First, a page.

Wildlife of Lahore District
The Wildlife of the Lahore District of Pakistan includes a diverse range of natural and cultivated flora and fauna. The introduced flora of the city of Lahore comes from its cultural heritage as the regional capital of various Indian kingdoms from the 11th century to the early 20th century. Much of the Indian flora was introduced during the reign of Akbar, the third Mughal Emperor.
Common trees of Lahore include:
- Alstonia scholaris - locally termed Ditabark - native to South Asia
- Bombax malabaricum- locally termed Sunbal or Silk Cotton Tree - native to the Himalayas
- Callistemon citrinus - locally termed Bottle Brush - native to Australia
- Dalbergia sissoo - locally termed Shisham - native to South Asia
- Delonix regia - locally termed Gulmohar - native to Madagascar
- Erythrina suberosa - locally termed Coral or Gul Nister - native to Burma
- Ficus benghalensis - locally termed Banyan - native to Bangladesh
- Ficus religiosa - locally termed Pipal - native to South Asia
- Ficus retusa - locally termed Bobari - native to Malaysia
- Kigelia pinnata - locally termed Gul-e-Fanoos or Sausage - native to Africa
- Livistona chinensis - locally termed Bottle Palm - native to China
- Mangifera indica - locally termed Aam - native to South Asia
- Mimusops elengi - locally termed Molsery - native to South Asia
- Pongamia pinnata - locally termed Sukh Chayn or Indian Beech - native to Himalayas
- Syzygium cumini - locally termed Jamu - native to South Asia
- Ziziphus zizyphus - locally termed Jujube - native to Himalayas
|This section does not cite any references or sources. (November 2010)|
Lahore Zoo is the main preserver of Lahore's fauna. Its animal exhibits include an aviary begun in 1872, a tiger house constructed in 1872 and renovated in 1987, an elephant house, a giraffe house, a deer house, a monkey house with both monkeys and great apes, crocodile ponds, and a snake house with various regional snakes, including the Indian cobra, Indian python, Indian sand boa and Russell's viper. Other popular wildlife centres are Jallo Park and Wildlife Safari Park.
Although Lahore has expanded in area, alongside modern additions to the city are the ancient monuments, old gardens, graveyards, traditional bungalows with attached gardens, large expanses of lawn and old roadside trees. These green areas and old endemic trees of Lahore are home to many resident birds as well as providing to seasonal migrants. The grounds of different habitats such as Lahore Zoo and the Lawrence Gardens, Mayo and Jinnah Gardens, GOR, Jallo Park, Kinnaird College, Government College University, Aitchison College and many others are home to various bird species.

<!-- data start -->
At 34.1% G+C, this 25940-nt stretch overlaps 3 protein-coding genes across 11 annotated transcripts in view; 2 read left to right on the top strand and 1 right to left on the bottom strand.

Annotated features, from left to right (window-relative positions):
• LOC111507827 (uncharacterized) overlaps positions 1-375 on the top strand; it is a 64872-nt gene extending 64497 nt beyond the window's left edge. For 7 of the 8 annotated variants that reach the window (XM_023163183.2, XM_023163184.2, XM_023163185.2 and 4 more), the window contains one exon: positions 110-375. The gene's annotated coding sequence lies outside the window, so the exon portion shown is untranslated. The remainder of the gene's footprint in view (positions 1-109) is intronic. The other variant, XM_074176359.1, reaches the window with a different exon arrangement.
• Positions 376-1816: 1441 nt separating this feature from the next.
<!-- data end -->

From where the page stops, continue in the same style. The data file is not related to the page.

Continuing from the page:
Ornithologists of preceding times documented the number of bird species in Lahore. According to one study conducted in 1965 there were 240 bird species. In another study (1992) only 101 bird species from the parks of Lahore were recorded. However, with an increase in the rate of urbanisation, the ecology of Lahore has been considerably affected and bird population reduced to 85, including both residents and migrants. Resident species include Indian Grey Hornbill, Yellow-footed Green Pigeon, parakeets, bulbuls, doves, Spotted Owlet, Old World babblers, Old World flycatchers, mynas, woodpeckers, crows, Black Kites, Ashy Prinia, redstarts, warblers, Red-wattled Lapwing, kingfishers, and the Oriental White-eye.
Three types of migratory birds are regular visitors of Punjab’s provincial metropolis. These are winter visitors, summer visitors and transit migrants. The winter visitors come in September and stay until May. They come from northern latitudes and higher altitudes and include Yellow-browed Warbler, Common Starling, White Wagtail, Yellow Wagtail and White-browed Wagtail come here in search of food. The wagtails eat small insects, spiders, mollusks and soft seeds from moist soil. They roost in tall Typha and reed growth on the banks of ponds and lakes. Summer visitors arrive from southern parts of the country; these include Asian Koel, Purple Sunbird, Golden Oriole and cuckoos. They also come here in search of food and for breeding. They stay in urban Lahore from March until September.
The Changa Manga forest near Lahore is a hotspot for wildlife in Punjab. Wildlife within the borders of the plantation includes a small remnant populations of Nilgai, hog deer, wild boar and possibly axis deer. Jackal and Asiatic wild cat can be found there as well. It also serves as a wildlife breeding center. Changa Manga plantation is an important place for restocking projects of Asiatic vultures in Pakistan. A Gyps Vulture Restoration Program was started in 2006 by WWF-Pakistan to conserve and breed endangered species of Gyps, especially the White-rumped Vulture.